Difference between revisions of "2012 AMC 8 Problems/Problem 10"

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<math> \textbf{(A)}\hspace{.05in}6\qquad\textbf{(B)}\hspace{.05in}7\qquad\textbf{(C)}\hspace{.05in}8\qquad\textbf{(D)}\hspace{.05in}9\qquad\textbf{(E)}\hspace{.05in}12 </math>
 
<math> \textbf{(A)}\hspace{.05in}6\qquad\textbf{(B)}\hspace{.05in}7\qquad\textbf{(C)}\hspace{.05in}8\qquad\textbf{(D)}\hspace{.05in}9\qquad\textbf{(E)}\hspace{.05in}12 </math>
  
==Solution==
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==Solution 1==
 
For this problem, all we need to do is find the amount of valid 4-digit numbers that can be made from the digits of <math> 2012 </math>, since all of the valid 4-digit number will always be greater than <math> 1000 </math>. The best way to solve this problem is by using casework.
 
For this problem, all we need to do is find the amount of valid 4-digit numbers that can be made from the digits of <math> 2012 </math>, since all of the valid 4-digit number will always be greater than <math> 1000 </math>. The best way to solve this problem is by using casework.
  
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Summing the amounts of numbers, we find that there are <math> \boxed{\textbf{(D)}\ 9} </math> such numbers.
 
Summing the amounts of numbers, we find that there are <math> \boxed{\textbf{(D)}\ 9} </math> such numbers.
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==Solution 2==
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Notice that the first digit cannot be <math> 0 </math>, as the number is greater than <math> 1000 </math>. Therefore, there are three digits that can be in the thousands.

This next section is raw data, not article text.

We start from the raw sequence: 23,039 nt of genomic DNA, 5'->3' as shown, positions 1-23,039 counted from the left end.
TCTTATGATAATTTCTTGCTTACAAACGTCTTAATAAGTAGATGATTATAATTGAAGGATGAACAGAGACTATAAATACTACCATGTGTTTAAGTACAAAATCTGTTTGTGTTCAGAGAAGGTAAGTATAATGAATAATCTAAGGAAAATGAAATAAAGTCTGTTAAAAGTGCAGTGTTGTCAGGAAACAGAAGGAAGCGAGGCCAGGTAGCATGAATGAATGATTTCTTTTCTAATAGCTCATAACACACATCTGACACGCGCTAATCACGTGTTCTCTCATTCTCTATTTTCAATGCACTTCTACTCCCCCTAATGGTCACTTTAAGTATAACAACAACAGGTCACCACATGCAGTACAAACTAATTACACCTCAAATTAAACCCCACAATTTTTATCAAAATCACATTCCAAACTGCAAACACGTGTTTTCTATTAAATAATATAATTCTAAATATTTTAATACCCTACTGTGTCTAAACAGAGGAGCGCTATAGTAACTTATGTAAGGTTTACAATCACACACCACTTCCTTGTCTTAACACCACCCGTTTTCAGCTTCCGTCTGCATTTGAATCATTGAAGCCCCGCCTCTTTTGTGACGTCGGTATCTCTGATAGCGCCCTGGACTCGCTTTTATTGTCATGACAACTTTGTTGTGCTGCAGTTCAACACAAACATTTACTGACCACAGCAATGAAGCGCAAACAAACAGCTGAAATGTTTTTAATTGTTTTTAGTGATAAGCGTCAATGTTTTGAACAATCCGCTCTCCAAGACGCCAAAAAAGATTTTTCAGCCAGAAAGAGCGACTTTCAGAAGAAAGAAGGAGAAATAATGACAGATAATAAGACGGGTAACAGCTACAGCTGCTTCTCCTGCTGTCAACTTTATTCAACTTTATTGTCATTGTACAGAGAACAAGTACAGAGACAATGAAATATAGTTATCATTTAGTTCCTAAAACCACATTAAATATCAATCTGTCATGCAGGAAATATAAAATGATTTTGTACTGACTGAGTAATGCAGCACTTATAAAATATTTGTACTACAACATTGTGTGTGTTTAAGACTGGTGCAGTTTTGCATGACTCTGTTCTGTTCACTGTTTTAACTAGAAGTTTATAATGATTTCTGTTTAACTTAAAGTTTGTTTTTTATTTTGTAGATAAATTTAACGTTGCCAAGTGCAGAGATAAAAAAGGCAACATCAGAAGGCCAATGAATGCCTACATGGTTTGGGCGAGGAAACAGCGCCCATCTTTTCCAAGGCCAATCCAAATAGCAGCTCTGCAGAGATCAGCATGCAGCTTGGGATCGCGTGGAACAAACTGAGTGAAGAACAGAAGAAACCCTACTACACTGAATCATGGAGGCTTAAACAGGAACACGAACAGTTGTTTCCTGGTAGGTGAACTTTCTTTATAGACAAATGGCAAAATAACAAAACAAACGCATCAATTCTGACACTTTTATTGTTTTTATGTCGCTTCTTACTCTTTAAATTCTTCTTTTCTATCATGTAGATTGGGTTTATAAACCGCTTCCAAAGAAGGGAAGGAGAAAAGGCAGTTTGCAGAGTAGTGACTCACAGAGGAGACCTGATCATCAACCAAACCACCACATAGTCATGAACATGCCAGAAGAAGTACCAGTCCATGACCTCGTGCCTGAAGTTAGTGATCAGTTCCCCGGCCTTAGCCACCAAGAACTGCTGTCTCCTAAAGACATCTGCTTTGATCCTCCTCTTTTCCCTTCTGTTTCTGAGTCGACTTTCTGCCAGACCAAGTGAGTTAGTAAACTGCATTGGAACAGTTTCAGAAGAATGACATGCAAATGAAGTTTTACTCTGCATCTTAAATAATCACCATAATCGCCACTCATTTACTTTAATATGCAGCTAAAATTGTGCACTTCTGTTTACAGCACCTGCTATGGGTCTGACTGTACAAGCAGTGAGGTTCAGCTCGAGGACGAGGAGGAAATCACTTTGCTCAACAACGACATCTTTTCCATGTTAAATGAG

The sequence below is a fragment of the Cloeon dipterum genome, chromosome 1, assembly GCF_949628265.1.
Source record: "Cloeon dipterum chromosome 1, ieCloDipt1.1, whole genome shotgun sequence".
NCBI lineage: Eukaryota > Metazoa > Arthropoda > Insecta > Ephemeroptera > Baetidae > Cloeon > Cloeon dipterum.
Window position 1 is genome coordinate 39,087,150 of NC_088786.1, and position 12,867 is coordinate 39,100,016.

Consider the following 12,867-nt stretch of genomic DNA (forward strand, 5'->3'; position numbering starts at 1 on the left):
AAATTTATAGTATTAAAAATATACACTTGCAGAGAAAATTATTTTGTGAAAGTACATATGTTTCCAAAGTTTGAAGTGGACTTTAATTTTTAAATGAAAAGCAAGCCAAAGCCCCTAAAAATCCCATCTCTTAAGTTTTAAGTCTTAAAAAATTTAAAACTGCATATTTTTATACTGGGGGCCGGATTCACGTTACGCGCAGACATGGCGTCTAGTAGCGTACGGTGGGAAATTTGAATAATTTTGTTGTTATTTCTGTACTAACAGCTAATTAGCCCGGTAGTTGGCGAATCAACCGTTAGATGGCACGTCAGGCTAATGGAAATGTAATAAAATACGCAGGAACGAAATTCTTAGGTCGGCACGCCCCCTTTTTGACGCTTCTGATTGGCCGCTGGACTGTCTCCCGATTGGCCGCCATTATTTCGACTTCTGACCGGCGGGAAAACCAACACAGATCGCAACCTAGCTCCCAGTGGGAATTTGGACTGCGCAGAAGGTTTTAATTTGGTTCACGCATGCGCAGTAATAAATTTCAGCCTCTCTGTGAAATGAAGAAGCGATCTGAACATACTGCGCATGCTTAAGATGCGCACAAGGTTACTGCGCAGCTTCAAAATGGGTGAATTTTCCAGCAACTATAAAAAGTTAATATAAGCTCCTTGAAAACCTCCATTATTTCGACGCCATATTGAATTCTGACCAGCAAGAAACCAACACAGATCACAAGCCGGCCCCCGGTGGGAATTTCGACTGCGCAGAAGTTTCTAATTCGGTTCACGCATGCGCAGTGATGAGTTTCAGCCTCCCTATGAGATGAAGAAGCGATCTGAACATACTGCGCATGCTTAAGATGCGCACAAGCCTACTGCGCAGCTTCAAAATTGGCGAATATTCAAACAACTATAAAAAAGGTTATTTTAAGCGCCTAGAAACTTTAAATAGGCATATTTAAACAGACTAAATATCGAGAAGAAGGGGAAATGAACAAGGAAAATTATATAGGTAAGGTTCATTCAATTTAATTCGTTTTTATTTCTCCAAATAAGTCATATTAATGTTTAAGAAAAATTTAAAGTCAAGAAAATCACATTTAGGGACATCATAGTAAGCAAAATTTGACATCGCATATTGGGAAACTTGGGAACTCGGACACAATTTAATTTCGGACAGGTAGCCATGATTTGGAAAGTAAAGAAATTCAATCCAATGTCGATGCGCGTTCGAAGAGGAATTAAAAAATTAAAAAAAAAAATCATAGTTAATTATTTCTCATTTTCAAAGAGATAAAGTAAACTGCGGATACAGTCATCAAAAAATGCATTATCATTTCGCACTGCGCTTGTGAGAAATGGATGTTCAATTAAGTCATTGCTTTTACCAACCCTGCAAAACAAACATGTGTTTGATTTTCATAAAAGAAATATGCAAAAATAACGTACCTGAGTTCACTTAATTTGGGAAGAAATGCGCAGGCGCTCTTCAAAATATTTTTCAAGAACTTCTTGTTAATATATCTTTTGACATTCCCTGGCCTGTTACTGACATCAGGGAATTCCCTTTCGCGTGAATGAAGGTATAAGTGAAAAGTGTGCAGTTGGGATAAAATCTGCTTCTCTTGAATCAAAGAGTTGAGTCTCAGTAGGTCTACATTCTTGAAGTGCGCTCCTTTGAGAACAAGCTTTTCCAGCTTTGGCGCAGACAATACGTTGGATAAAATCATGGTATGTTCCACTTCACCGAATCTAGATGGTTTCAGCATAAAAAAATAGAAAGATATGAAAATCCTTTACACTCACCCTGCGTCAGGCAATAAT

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The rest three digits of the number have no restrictions, and therefore there are <math> 3! \implies 6 </math> for each leading digit.
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Since the two <math> 2 </math>'s are indistinguishable, there are <math> \frac {3*6}{2} </math> such numbers <math> \implies \boxed{\textbf{(D)}\ 9} </math>.
  
 
==See Also==
 
==See Also==
 
{{AMC8 box|year=2012|num-b=9|num-a=11}}
 
{{AMC8 box|year=2012|num-b=9|num-a=11}}
 
{{MAA Notice}}
 
{{MAA Notice}}

Revision as of 00:13, 21 November 2013

Problem

How many 4-digit numbers greater than 1000 are there that use the four digits of 2012?

$\textbf{(A)}\hspace{.05in}6\qquad\textbf{(B)}\hspace{.05in}7\qquad\textbf{(C)}\hspace{.05in}8\qquad\textbf{(D)}\hspace{.05in}9\qquad\textbf{(E)}\hspace{.05in}12$

Solution 1

For this problem, all we need to do is find the amount of valid 4-digit numbers that can be made from the digits of $2012$, since all of the valid 4-digit number will always be greater than $1000$. The best way to solve this problem is by using casework.

There can be only two leading digits, namely $1$ or $2$.

When the leading digit is $1$, you can make $\frac{3!}{2!1!} \implies 3$ such numbers.

When the leading digit is $2$, you can make $3! \implies 6$ such numbers.

Summing the amounts of numbers, we find that there are $\boxed{\textbf{(D)}\ 9}$ such numbers.

Solution 2

Notice that the first digit cannot be $0$, as the number is greater than $1000$. Therefore, there are three digits that can be in the thousands.

The rest three digits of the number have no restrictions, and therefore there are $3! \implies 6$ for each leading digit.

Since the two $2$'s are indistinguishable, there are $\frac {3*6}{2}$ such numbers $\implies \boxed{\textbf{(D)}\ 9}$.

See Also

2012 AMC 8 (ProblemsAnswer KeyResources)
Preceded by
Problem 9
Followed by
Problem 11
1 2 3 4 5 6 7 8 9 10 11 12 13 14 15 16 17 18 19 20 21 22 23 24 25
All AJHSME/AMC 8 Problems and Solutions

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